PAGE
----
Trump’s Muslim ban, version 2.0 is out today, more or less the same as the old except Iraq has been taken off the list. The ban means that there is a 90-day moratorium on the issuance of new visas from citizens of six majority-Muslim countries.
Trump is likely to claim, as he has before, that the ban is about safety and that there is no intended “animus toward any religion“. But coverage related to the ban indicates that today’s executive order is actually about white nationalism, among other things that have nothing to do with national security.
Why Trump’s ban is not about securing the nation
- As many have noted, not a single person from any of the six nations listed in the ban (or Iraq, the seventh country from the first ban) has committed a deadly terrorist attack.
- There have been two separate leaked DHS memos finding no security rationale for banning citizens from those six countries. As one memo stated, “country of citizenship is unlikely to be a reliable indicator of potential terrorist activity.”
- Today’s ban is scheduled to take effect in 10 days, contradicting Trump’s earlier claim that an executive action like this must be announced by surprise, lest all “the ‘bad’…rush into our country” between the announcement time of the EO and its implementation.
- After some outlets gave Trump positive reviews of his joint address last week, Trump delayed the announcement of today’s ban so that he could bask in those reviews. “We want the [executive order] to have its own ‘moment,'” a White House official said — undercutting Trump’s claims that the travel ban was an immediate necessity to protect the safety of Americans.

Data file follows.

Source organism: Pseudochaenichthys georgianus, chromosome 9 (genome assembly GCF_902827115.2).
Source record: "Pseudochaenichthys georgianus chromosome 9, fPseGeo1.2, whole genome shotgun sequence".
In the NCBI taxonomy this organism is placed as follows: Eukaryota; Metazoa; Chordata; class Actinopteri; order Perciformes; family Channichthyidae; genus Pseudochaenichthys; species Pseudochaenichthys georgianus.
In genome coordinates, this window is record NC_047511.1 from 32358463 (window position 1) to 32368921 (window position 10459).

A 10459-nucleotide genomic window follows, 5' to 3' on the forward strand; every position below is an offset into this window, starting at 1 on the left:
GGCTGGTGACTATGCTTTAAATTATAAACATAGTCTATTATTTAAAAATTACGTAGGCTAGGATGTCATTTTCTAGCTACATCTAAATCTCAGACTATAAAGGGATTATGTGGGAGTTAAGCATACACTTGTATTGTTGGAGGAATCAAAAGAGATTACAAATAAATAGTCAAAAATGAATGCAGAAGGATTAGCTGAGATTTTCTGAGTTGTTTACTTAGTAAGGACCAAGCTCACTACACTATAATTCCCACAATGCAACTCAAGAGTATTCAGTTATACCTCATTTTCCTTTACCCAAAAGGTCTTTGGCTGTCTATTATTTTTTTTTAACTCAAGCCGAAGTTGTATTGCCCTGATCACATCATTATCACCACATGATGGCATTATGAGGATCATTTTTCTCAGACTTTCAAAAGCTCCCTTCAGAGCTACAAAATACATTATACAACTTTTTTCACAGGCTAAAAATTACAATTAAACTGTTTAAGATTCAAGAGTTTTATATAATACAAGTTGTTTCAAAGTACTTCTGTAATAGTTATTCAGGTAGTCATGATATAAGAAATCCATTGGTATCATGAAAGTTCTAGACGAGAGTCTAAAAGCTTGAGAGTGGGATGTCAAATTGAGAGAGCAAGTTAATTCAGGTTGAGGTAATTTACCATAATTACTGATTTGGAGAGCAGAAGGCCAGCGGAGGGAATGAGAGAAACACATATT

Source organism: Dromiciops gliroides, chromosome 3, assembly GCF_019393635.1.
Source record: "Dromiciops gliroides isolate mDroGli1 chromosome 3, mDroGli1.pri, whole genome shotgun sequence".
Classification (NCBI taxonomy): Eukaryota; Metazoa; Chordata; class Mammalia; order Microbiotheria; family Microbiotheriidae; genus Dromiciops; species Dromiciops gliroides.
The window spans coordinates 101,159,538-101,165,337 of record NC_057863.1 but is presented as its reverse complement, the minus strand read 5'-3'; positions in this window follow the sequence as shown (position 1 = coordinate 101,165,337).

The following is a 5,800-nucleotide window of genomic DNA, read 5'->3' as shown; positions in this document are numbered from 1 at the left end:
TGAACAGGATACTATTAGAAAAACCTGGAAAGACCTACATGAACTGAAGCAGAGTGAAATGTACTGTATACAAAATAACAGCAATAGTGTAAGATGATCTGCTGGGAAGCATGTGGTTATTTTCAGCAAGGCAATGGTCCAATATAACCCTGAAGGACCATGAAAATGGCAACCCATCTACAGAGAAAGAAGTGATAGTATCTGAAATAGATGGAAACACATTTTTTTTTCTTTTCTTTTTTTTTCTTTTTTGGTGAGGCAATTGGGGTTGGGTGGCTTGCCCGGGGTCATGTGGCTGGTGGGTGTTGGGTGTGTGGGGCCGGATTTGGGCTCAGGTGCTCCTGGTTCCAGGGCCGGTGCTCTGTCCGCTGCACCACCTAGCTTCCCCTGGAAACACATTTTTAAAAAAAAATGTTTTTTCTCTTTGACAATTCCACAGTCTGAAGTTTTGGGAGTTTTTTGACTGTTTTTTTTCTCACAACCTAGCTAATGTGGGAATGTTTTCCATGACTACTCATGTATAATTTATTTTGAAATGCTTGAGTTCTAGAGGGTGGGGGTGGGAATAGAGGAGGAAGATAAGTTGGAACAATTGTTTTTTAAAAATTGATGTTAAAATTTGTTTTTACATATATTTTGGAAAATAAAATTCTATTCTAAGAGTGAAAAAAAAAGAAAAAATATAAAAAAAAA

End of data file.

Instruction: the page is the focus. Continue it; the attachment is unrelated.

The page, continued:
Three things the Muslim ban is actually about
- As we’ve written, the ban (and its authors) have white nationalist intentions, with Jeff Sessions/Steve Bannon/Steve Miller having explicitly stated that the goals of the executive order are to reshape America’s demographic trends for decades to come. Or as Trump himself said at CPAC four years ago: “why aren’t we letting people in from Europe?”
- Senior advisor Steve Miller said that the ban would be reintroduced in part to demonstrate that Trump’s national security power “will not be questioned,” so it seems that the ban is also about emphasizing Trump’s desire to be an autocrat.
- The ban was used as a pacifier for a Trump temper tantrum: a Washington Post story over the weekend noted how furious Trump was about the furor over Jeff Sessions’ conversations with Russian officials and how Sessions recused himself from an investigation into Russian influence. In the Post article, Sessions, Bannon, John F. Kelly, and Miller had dinner with Trump at Mar-a-Lago, where they “tried to put Trump in a better mood by going over their implementation plans for the travel ban.” Which seems like a plan to keep Trump from further embarrassing himself and his administration — not a plan to improve the national security of the United States.